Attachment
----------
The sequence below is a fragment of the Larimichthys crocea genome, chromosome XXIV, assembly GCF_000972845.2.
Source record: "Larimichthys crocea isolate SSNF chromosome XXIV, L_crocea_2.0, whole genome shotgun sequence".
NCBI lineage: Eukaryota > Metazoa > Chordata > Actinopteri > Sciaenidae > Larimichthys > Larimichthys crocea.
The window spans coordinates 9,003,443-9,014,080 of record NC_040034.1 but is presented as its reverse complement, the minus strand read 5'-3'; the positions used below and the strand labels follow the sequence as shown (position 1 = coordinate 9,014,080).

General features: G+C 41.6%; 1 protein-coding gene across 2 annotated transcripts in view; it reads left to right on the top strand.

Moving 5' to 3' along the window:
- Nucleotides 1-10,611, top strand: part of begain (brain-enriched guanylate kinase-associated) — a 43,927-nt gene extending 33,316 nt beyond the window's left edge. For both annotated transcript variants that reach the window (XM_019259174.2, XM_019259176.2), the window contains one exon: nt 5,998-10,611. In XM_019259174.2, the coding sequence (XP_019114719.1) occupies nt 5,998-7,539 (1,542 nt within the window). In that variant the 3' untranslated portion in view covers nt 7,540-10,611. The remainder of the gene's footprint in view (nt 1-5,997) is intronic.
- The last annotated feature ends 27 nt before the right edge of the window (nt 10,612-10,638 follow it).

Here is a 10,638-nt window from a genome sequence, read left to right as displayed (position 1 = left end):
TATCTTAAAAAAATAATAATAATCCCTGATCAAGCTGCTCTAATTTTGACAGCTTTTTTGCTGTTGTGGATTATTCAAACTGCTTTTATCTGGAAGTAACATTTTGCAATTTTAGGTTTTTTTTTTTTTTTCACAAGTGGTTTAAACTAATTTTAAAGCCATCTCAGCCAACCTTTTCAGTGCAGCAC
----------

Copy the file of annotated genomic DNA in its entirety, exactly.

The sequence below is a fragment of the Larimichthys crocea genome, chromosome XXIV, assembly GCF_000972845.2.
Source record: "Larimichthys crocea isolate SSNF chromosome XXIV, L_crocea_2.0, whole genome shotgun sequence".
NCBI lineage: Eukaryota > Metazoa > Chordata > Actinopteri > Sciaenidae > Larimichthys > Larimichthys crocea.
The window spans coordinates 9,003,443-9,014,080 of record NC_040034.1 but is presented as its reverse complement, the minus strand read 5'-3'; the positions used below and the strand labels follow the sequence as shown (position 1 = coordinate 9,014,080).

General features: G+C 41.6%; 1 protein-coding gene across 2 annotated transcripts in view; it reads left to right on the top strand.

Moving 5' to 3' along the window:
- Nucleotides 1-10,611, top strand: part of begain (brain-enriched guanylate kinase-associated) — a 43,927-nt gene extending 33,316 nt beyond the window's left edge. For both annotated transcript variants that reach the window (XM_019259174.2, XM_019259176.2), the window contains one exon: nt 5,998-10,611. In XM_019259174.2, the coding sequence (XP_019114719.1) occupies nt 5,998-7,539 (1,542 nt within the window). In that variant the 3' untranslated portion in view covers nt 7,540-10,611. The remainder of the gene's footprint in view (nt 1-5,997) is intronic.
- The last annotated feature ends 27 nt before the right edge of the window (nt 10,612-10,638 follow it).

Here is a 10,638-nt window from a genome sequence, read left to right as displayed (position 1 = left end):
TATCTTAAAAAAATAATAATAATCCCTGATCAAGCTGCTCTAATTTTGACAGCTTTTTTGCTGTTGTGGATTATTCAAACTGCTTTTATCTGGAAGTAACATTTTGCAATTTTAGGTTTTTTTTTTTTTTTCACAAGTGGTTTAAACTAATTTTAAAGCCATCTCAGCCAACCTTTTCAGTGCAGCAC